Watching the situation in South Africa unfold from afar this week has unleashed such a complex and crippling mixture of emotions. It has been nearly impossible to focus on anything else. Every new video received or shared on social media evokes a different reaction. Sympathy, anger, hopelessness, grief, helplessness, despair. Everyone I have spoken to about what is going on feels the same way, and most understand that what we are witnessing is incredibly multi-layered, and not just as a result of a singular event or set of circumstances. As South Africans of a certain generation, with our complex past, we understand this, at least for the most part.
In order to look beyond these events, and ask ourselves how we move forward, I think we ought to take a long hard look at where we are, and how we got here. If we are honest, if anything that has happened in the last week has surprised us, we really have not been paying close enough attention.
Inequality in South Africa is inescapable and pervasive — it is found in every fibre of society and permeates how we think, live, behave and interact with one another. The number of people right at the bottom of our country’s dire pit of endless poverty is and has been growing, and the extent of their poverty seems, somehow, to be getting worse. Survival is their absolute number one concern for themselves and their families. These South Africans, in their millions, are absolutely desperate and have nothing to lose. They can see how others live, not the other half, the top 15% or so. They outnumber those who are better off than they are, those with jobs and livelihoods, yet they have little to no hope of bettering their own circumstances.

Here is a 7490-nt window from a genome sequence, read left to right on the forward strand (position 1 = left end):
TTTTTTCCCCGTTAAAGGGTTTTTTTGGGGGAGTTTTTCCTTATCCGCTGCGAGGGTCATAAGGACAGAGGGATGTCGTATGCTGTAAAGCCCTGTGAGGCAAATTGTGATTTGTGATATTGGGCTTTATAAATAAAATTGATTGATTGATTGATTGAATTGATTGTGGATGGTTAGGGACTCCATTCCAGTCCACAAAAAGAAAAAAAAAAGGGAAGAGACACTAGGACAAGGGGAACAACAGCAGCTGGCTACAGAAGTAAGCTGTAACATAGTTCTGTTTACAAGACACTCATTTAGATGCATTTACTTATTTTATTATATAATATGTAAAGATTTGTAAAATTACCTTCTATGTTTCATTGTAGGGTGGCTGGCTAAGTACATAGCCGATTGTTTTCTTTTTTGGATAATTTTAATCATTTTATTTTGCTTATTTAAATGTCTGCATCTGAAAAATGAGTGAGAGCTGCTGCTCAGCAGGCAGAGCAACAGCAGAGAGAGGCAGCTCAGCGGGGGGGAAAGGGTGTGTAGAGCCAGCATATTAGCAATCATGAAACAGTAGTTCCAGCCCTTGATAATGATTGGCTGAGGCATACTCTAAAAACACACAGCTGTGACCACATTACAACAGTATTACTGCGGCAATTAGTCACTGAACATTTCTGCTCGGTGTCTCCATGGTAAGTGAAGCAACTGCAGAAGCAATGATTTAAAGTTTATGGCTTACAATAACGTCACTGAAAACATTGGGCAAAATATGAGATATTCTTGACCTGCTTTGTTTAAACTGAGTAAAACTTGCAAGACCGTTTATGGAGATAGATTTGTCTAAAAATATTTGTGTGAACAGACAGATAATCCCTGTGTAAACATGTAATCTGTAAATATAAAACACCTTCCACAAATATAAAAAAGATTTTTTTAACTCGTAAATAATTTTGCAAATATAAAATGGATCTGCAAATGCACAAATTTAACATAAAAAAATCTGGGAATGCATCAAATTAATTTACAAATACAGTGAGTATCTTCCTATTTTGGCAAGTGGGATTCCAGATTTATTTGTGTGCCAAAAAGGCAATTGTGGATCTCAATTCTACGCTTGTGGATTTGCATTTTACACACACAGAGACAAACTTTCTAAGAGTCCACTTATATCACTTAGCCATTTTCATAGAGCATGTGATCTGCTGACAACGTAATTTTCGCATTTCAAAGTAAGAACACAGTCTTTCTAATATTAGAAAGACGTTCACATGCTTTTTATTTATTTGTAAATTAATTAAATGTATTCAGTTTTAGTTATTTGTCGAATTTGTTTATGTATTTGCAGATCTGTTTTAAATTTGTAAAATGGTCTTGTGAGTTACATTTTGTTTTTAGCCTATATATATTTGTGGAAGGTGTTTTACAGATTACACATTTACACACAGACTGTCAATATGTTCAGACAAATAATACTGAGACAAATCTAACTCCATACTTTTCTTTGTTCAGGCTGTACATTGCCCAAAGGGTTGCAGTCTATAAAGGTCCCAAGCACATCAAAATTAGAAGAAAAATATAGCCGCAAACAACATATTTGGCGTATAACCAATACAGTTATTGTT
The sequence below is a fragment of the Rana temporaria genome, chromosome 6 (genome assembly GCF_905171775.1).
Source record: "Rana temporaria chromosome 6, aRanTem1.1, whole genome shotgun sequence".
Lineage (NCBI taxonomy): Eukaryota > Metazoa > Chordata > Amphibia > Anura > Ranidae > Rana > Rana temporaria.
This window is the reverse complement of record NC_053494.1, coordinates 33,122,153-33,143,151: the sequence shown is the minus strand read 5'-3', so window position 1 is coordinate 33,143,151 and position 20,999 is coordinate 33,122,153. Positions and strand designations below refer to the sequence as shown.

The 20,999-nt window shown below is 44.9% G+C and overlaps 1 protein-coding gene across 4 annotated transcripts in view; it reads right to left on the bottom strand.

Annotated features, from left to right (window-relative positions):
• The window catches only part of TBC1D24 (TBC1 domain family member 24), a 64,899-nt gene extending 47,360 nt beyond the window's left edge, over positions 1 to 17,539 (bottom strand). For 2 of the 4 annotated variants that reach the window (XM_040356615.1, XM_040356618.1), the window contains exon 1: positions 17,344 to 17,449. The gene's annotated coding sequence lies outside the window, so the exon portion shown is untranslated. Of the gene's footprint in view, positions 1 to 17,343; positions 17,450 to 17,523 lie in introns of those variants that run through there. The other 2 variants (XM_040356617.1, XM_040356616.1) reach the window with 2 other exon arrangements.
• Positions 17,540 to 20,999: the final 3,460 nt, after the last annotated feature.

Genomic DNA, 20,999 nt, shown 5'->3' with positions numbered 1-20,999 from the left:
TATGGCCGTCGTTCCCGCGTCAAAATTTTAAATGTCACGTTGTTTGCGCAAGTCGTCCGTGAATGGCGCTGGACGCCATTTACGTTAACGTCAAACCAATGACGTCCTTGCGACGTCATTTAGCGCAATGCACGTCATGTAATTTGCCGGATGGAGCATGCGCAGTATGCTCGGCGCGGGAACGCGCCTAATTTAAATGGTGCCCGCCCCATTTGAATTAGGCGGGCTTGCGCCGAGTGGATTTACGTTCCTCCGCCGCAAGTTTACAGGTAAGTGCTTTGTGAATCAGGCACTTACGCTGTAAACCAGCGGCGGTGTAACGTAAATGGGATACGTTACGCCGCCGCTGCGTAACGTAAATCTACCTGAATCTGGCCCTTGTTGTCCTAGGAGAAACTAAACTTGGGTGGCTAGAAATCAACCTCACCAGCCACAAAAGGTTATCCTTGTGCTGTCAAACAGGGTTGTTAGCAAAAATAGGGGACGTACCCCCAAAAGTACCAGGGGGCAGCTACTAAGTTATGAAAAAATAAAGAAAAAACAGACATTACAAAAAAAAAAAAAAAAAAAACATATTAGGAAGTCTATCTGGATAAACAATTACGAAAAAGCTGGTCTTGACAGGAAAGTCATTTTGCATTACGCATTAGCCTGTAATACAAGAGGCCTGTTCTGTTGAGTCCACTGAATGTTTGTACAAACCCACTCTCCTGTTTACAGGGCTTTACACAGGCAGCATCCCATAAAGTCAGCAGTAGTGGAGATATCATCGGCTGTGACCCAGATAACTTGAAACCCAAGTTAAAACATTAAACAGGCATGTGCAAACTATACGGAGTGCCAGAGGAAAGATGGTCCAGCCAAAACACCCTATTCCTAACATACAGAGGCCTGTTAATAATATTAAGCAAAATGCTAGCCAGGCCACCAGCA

This is the legacy of decades of failed policies by South Africa’s government to grow the economy, create jobs and expand the much-needed social safety net. The preceding decade of Jacob Zuma’s presidency, and even the years leading up to it, when the government at some point stopped governing and started focusing mainly on how to stay in government, have been disastrous to the economy. South Africa’s poorest continue to slip further and further away from any hope of a decent future. And this was the state of affairs before Covid-19 appeared.
At the same time, as a society, South Africans have, somewhere, cumulatively become a nation of law-breakers and criminals. Whether you: refuse to pay your speeding fines; file incomplete tax returns; add some additional items to your insurance claim; bribe a metro cop who has pulled you over for drunk driving; or use a connection (or pay a bribe) to get a municipal tender, breaking the law has almost become a part of everyday life, to varying degrees, for an astounding number of South Africans. Many South Africans simply believe the rules do not apply to them.
It was in this environment that Jacob Zuma stepped into the Union Buildings, unleashing an unmitigated looting spree on South Africa’s state resources. The extent of the State Capture project is mind blowing, but Zuma did not act alone. At every municipal level, at every state owned enterprise, at every provincial and national government department, connected individuals colluded together with others to get their hands on tax revenue intended to deliver services, maintain and build infrastructure and lift people out of poverty. It seems that not a single public institution was left untouched. Those who benefited most from this large-scale corruption are known to us as the “Zupta clique”. There must however be thousands upon thousands more, at every level of government, and in every town and city in the country.